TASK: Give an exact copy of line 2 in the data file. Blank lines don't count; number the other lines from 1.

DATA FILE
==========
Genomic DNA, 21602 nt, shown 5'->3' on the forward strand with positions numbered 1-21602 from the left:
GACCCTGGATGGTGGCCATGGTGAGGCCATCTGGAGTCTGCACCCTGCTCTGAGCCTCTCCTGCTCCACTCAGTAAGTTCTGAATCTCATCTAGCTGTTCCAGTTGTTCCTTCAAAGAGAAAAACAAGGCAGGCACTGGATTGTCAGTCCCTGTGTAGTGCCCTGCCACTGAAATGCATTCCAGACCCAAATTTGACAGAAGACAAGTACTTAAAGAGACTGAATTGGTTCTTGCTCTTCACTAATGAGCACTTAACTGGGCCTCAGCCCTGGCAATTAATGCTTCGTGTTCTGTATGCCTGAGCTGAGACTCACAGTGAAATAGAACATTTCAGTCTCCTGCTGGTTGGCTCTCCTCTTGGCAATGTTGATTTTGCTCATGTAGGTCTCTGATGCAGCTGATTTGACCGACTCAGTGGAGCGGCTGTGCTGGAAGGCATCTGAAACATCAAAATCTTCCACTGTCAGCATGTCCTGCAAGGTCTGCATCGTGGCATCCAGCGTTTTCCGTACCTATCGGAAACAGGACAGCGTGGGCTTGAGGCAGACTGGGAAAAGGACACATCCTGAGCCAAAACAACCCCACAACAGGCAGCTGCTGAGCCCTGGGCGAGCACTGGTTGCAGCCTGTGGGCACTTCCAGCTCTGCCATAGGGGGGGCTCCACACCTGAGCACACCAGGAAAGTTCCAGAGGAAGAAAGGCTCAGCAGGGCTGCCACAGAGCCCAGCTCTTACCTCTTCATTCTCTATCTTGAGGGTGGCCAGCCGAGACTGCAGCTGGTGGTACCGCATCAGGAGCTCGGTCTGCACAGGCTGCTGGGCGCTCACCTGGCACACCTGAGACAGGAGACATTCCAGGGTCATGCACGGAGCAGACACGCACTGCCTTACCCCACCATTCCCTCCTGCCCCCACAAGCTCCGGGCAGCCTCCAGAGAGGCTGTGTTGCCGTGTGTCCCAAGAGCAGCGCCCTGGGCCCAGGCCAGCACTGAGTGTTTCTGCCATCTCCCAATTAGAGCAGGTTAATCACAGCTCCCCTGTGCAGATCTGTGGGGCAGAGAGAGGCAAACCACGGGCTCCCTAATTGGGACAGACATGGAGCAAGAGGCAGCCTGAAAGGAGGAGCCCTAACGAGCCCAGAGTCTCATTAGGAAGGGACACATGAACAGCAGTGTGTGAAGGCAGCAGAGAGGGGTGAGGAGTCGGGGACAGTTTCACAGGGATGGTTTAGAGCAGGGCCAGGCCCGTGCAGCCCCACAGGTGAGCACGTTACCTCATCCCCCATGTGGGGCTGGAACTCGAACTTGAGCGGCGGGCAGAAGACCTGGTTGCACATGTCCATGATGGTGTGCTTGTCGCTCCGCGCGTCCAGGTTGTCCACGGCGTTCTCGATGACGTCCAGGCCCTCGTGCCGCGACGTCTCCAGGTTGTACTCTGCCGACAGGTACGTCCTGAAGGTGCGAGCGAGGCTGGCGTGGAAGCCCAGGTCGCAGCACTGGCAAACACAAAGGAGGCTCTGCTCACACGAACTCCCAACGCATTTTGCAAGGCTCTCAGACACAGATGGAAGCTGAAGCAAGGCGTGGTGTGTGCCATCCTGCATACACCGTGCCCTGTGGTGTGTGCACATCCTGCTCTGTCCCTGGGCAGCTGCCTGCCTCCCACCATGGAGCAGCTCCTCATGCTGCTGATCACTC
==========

GACCCTGGATGGTGGCCATGGTGAGGCCATCTGGAGTCTGCACCCTGCTCTGAGCCTCTCCTGCTCCACTCAGTAAGTTCTGAATCTCATCTAGCTGTTCCAGTTGTTCCTTCAAAGAGAAAAACAAGGCAGGCACTGGATTGTCAGTCCCTGTGTAGTGCCCTGCCACTGAAATGCATTCCAGACCCAAATTTGACAGAAGACAAGTACTTAAAGAGACTGAATTGGTTCTTGCTCTTCACTAATGAGCACTTAACTGGGCCTCAGCCCTGGCAATTAATGCTTCGTGTTCTGTATGCCTGAGCTGAGACTCACAGTGAAATAGAACATTTCAGTCTCCTGCTGGTTGGCTCTCCTCTTGGCAATGTTGATTTTGCTCATGTAGGTCTCTGATGCAGCTGATTTGACCGACTCAGTGGAGCGGCTGTGCTGGAAGGCATCTGAAACATCAAAATCTTCCACTGTCAGCATGTCCTGCAAGGTCTGCATCGTGGCATCCAGCGTTTTCCGTACCTATCGGAAACAGGACAGCGTGGGCTTGAGGCAGACTGGGAAAAGGACACATCCTGAGCCAAAACAACCCCACAACAGGCAGCTGCTGAGCCCTGGGCGAGCACTGGTTGCAGCCTGTGGGCACTTCCAGCTCTGCCATAGGGGGGGCTCCACACCTGAGCACACCAGGAAAGTTCCAGAGGAAGAAAGGCTCAGCAGGGCTGCCACAGAGCCCAGCTCTTACCTCTTCATTCTCTATCTTGAGGGTGGCCAGCCGAGACTGCAGCTGGTGGTACCGCATCAGGAGCTCGGTCTGCACAGGCTGCTGGGCGCTCACCTGGCACACCTGAGACAGGAGACATTCCAGGGTCATGCACGGAGCAGACACGCACTGCCTTACCCCACCATTCCCTCCTGCCCCCACAAGCTCCGGGCAGCCTCCAGAGAGGCTGTGTTGCCGTGTGTCCCAAGAGCAGCGCCCTGGGCCCAGGCCAGCACTGAGTGTTTCTGCCATCTCCCAATTAGAGCAGGTTAATCACAGCTCCCCTGTGCAGATCTGTGGGGCAGAGAGAGGCAAACCACGGGCTCCCTAATTGGGACAGACATGGAGCAAGAGGCAGCCTGAAAGGAGGAGCCCTAACGAGCCCAGAGTCTCATTAGGAAGGGACACATGAACAGCAGTGTGTGAAGGCAGCAGAGAGGGGTGAGGAGTCGGGGACAGTTTCACAGGGATGGTTTAGAGCAGGGCCAGGCCCGTGCAGCCCCACAGGTGAGCACGTTACCTCATCCCCCATGTGGGGCTGGAACTCGAACTTGAGCGGCGGGCAGAAGACCTGGTTGCACATGTCCATGATGGTGTGCTTGTCGCTCCGCGCGTCCAGGTTGTCCACGGCGTTCTCGATGACGTCCAGGCCCTCGTGCCGCGACGTCTCCAGGTTGTACTCTGCCGACAGGTACGTCCTGAAGGTGCGAGCGAGGCTGGCGTGGAAGCCCAGGTCGCAGCACTGGCAAACACAAAGGAGGCTCTGCTCACACGAACTCCCAACGCATTTTGCAAGGCTCTCAGACACAGATGGAAGCTGAAGCAAGGCGTGGTGTGTGCCATCCTGCATACACCGTGCCCTGTGGTGTGTGCACATCCTGCTCTGTCCCTGGGCAGCTGCCTGCCTCCCACCATGGAGCAGCTCCTCATGCTGCTGATCACTC